This week I have been looking at the unfolding 2017 hurricane season and the effects that Harvey, Irma and Maria could have on the US economy and the broader insurance sector. These events have caused devastation across the Caribbean, Texas and Florida. The financial impact that they will have is difficult to judge this early on. However, total losses are expected to be between $80 and $125 billion. Over the short term there will be a negative impact to the US economy. US jobs data has already shown that the number of jobs created by the economy has contracted for the first time since 2010 and the hurricanes have been seen as a large contributor. However, economic activity is expected to return as insurance policies pay out, property is rebuilt and damaged items such as cars are replaced.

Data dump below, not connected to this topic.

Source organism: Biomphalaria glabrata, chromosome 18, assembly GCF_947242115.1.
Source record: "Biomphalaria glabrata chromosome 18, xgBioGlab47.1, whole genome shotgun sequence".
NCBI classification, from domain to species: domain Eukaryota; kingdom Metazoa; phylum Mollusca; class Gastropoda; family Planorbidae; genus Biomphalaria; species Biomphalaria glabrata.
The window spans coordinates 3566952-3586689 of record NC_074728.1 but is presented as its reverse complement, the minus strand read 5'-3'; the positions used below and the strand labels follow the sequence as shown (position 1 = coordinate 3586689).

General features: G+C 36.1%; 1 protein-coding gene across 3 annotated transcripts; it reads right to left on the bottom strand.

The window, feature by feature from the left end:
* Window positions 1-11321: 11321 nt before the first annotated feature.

Closer to home the impact will be felt by Lloyd’s Insurers, the London based, global insurance market. They have estimated that Harvey and Irma will cause around $4.5bn in losses to their members. This is expected to lead to an underwriting loss for the year but CEO, Inga Beale, has stated that this is to be expected in such events and that “this is what we are here for”.
Natural disasters are both good and bad for those insurers covering this market. On one hand, they will suffer some large capital pay-outs in the short term. On the other hand, such events inevitably help push future premiums up. This is especially relevant at the moment given that the lack of disasters in recent years has driven premiums down to a level that has caused problems in the market.